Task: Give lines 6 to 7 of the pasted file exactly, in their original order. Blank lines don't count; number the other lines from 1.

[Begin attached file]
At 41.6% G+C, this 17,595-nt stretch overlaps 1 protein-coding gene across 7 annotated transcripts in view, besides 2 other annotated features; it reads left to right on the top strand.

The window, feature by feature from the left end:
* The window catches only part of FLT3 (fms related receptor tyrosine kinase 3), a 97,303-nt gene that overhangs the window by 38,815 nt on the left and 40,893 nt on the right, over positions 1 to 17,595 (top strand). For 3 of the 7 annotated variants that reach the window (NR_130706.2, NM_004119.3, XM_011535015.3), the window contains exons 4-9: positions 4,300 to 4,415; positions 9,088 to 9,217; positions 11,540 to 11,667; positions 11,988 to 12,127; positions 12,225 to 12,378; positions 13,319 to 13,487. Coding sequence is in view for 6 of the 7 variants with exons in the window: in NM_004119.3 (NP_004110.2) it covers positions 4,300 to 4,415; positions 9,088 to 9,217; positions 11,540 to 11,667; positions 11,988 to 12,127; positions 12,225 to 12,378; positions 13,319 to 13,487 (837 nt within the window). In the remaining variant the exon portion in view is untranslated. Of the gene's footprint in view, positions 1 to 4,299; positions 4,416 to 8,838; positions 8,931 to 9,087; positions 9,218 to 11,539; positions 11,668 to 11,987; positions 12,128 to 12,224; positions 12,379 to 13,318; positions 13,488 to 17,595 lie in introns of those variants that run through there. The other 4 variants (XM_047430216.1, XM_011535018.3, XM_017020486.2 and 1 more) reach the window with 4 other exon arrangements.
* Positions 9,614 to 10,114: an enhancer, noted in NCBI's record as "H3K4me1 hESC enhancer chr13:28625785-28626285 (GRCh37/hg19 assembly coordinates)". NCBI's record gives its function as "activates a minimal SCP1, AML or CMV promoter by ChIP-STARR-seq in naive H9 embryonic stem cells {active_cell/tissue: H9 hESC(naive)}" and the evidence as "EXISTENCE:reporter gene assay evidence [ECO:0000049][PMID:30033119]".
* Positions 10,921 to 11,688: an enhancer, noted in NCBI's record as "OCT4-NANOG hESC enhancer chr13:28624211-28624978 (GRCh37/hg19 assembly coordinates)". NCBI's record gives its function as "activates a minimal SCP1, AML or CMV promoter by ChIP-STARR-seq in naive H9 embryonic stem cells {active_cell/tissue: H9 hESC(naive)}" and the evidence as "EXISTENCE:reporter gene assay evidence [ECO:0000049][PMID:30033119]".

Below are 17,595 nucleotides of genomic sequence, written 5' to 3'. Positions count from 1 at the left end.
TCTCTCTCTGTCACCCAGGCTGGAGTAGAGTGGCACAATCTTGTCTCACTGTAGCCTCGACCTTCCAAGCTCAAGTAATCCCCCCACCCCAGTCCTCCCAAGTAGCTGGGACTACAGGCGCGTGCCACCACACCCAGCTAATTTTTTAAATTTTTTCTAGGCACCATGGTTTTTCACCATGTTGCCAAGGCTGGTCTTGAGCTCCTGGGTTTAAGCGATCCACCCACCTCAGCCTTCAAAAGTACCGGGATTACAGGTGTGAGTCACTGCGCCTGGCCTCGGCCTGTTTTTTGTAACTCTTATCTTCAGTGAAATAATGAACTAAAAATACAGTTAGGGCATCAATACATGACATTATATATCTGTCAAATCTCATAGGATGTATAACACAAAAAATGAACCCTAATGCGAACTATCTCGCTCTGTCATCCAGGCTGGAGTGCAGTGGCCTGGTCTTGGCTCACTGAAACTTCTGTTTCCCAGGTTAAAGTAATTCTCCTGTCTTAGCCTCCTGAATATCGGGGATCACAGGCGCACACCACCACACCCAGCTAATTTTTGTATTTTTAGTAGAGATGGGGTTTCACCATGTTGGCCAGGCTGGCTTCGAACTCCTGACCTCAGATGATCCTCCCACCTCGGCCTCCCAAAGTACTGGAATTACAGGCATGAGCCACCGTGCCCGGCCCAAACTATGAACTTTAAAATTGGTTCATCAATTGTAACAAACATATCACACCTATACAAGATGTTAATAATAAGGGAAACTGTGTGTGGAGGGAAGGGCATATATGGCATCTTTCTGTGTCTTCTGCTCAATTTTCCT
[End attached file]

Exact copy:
Below are 17,595 nucleotides of genomic sequence, written 5' to 3'. Positions count from 1 at the left end.
TCTCTCTCTGTCACCCAGGCTGGAGTAGAGTGGCACAATCTTGTCTCACTGTAGCCTCGACCTTCCAAGCTCAAGTAATCCCCCCACCCCAGTCCTCCCAAGTAGCTGGGACTACAGGCGCGTGCCACCACACCCAGCTAATTTTTTAAATTTTTTCTAGGCACCATGGTTTTTCACCATGTTGCCAAGGCTGGTCTTGAGCTCCTGGGTTTAAGCGATCCACCCACCTCAGCCTTCAAAAGTACCGGGATTACAGGTGTGAGTCACTGCGCCTGGCCTCGGCCTGTTTTTTGTAACTCTTATCTTCAGTGAAATAATGAACTAAAAATACAGTTAGGGCATCAATACATGACATTATATATCTGTCAAATCTCATAGGATGTATAACACAAAAAATGAACCCTAATGCGAACTATCTCGCTCTGTCATCCAGGCTGGAGTGCAGTGGCCTGGTCTTGGCTCACTGAAACTTCTGTTTCCCAGGTTAAAGTAATTCTCCTGTCTTAGCCTCCTGAATATCGGGGATCACAGGCGCACACCACCACACCCAGCTAATTTTTGTATTTTTAGTAGAGATGGGGTTTCACCATGTTGGCCAGGCTGGCTTCGAACTCCTGACCTCAGATGATCCTCCCACCTCGGCCTCCCAAAGTACTGGAATTACAGGCATGAGCCACCGTGCCCGGCCCAAACTATGAACTTTAAAATTGGTTCATCAATTGTAACAAACATATCACACCTATACAAGATGTTAATAATAAGGGAAACTGTGTGTGGAGGGAAGGGCATATATGGCATCTTTCTGTGTCTTCTGCTCAATTTTCCT